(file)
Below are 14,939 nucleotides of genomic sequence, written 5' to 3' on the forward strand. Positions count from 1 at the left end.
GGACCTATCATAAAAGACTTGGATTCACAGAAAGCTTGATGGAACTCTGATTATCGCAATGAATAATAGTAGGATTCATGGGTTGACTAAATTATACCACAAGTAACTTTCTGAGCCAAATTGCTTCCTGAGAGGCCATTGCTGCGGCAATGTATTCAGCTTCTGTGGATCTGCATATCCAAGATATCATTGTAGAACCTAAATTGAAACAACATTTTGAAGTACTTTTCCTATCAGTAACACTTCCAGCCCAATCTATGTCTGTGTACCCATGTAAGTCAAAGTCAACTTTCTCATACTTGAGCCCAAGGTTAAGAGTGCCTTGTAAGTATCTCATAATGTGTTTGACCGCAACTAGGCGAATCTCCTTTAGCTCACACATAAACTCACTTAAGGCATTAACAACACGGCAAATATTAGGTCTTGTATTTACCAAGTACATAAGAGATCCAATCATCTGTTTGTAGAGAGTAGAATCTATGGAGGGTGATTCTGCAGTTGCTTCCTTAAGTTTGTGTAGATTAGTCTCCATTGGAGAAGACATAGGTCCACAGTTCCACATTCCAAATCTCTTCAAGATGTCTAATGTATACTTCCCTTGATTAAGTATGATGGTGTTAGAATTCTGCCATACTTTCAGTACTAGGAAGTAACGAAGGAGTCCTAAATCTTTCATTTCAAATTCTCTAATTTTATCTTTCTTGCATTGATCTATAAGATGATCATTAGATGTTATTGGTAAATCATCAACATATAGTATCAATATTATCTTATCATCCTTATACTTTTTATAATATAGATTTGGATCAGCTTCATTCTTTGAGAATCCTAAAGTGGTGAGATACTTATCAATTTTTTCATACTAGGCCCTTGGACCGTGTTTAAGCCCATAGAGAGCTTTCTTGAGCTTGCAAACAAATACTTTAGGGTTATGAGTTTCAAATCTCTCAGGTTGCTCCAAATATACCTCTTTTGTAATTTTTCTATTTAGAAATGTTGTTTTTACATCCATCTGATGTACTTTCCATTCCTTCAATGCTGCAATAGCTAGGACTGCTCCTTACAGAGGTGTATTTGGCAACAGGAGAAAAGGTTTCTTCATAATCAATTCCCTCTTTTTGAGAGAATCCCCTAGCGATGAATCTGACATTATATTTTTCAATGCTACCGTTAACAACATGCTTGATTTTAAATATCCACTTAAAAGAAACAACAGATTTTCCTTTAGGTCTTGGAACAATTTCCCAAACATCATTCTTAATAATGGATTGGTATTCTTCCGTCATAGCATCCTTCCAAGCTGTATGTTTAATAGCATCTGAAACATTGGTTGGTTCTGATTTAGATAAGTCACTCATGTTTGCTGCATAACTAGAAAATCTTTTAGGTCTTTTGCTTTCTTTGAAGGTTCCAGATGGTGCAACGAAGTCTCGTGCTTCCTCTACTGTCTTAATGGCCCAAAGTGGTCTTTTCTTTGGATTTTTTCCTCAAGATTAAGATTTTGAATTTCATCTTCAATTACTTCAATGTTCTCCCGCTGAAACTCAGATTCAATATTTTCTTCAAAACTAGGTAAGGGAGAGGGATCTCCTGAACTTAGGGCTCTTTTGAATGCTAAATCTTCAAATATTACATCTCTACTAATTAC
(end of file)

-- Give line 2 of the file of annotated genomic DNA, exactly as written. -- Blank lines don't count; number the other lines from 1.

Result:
GGACCTATCATAAAAGACTTGGATTCACAGAAAGCTTGATGGAACTCTGATTATCGCAATGAATAATAGTAGGATTCATGGGTTGACTAAATTATACCACAAGTAACTTTCTGAGCCAAATTGCTTCCTGAGAGGCCATTGCTGCGGCAATGTATTCAGCTTCTGTGGATCTGCATATCCAAGATATCATTGTAGAACCTAAATTGAAACAACATTTTGAAGTACTTTTCCTATCAGTAACACTTCCAGCCCAATCTATGTCTGTGTACCCATGTAAGTCAAAGTCAACTTTCTCATACTTGAGCCCAAGGTTAAGAGTGCCTTGTAAGTATCTCATAATGTGTTTGACCGCAACTAGGCGAATCTCCTTTAGCTCACACATAAACTCACTTAAGGCATTAACAACACGGCAAATATTAGGTCTTGTATTTACCAAGTACATAAGAGATCCAATCATCTGTTTGTAGAGAGTAGAATCTATGGAGGGTGATTCTGCAGTTGCTTCCTTAAGTTTGTGTAGATTAGTCTCCATTGGAGAAGACATAGGTCCACAGTTCCACATTCCAAATCTCTTCAAGATGTCTAATGTATACTTCCCTTGATTAAGTATGATGGTGTTAGAATTCTGCCATACTTTCAGTACTAGGAAGTAACGAAGGAGTCCTAAATCTTTCATTTCAAATTCTCTAATTTTATCTTTCTTGCATTGATCTATAAGATGATCATTAGATGTTATTGGTAAATCATCAACATATAGTATCAATATTATCTTATCATCCTTATACTTTTTATAATATAGATTTGGATCAGCTTCATTCTTTGAGAATCCTAAAGTGGTGAGATACTTATCAATTTTTTCATACTAGGCCCTTGGACCGTGTTTAAGCCCATAGAGAGCTTTCTTGAGCTTGCAAACAAATACTTTAGGGTTATGAGTTTCAAATCTCTCAGGTTGCTCCAAATATACCTCTTTTGTAATTTTTCTATTTAGAAATGTTGTTTTTACATCCATCTGATGTACTTTCCATTCCTTCAATGCTGCAATAGCTAGGACTGCTCCTTACAGAGGTGTATTTGGCAACAGGAGAAAAGGTTTCTTCATAATCAATTCCCTCTTTTTGAGAGAATCCCCTAGCGATGAATCTGACATTATATTTTTCAATGCTACCGTTAACAACATGCTTGATTTTAAATATCCACTTAAAAGAAACAACAGATTTTCCTTTAGGTCTTGGAACAATTTCCCAAACATCATTCTTAATAATGGATTGGTATTCTTCCGTCATAGCATCCTTCCAAGCTGTATGTTTAATAGCATCTGAAACATTGGTTGGTTCTGATTTAGATAAGTCACTCATGTTTGCTGCATAACTAGAAAATCTTTTAGGTCTTTTGCTTTCTTTGAAGGTTCCAGATGGTGCAACGAAGTCTCGTGCTTCCTCTACTGTCTTAATGGCCCAAAGTGGTCTTTTCTTTGGATTTTTTCCTCAAGATTAAGATTTTGAATTTCATCTTCAATTACTTCAATGTTCTCCCGCTGAAACTCAGATTCAATATTTTCTTCAAAACTAGGTAAGGGAGAGGGATCTCCTGAACTTAGGGCTCTTTTGAATGCTAAATCTTCAAATATTACATCTCTACTAATTAC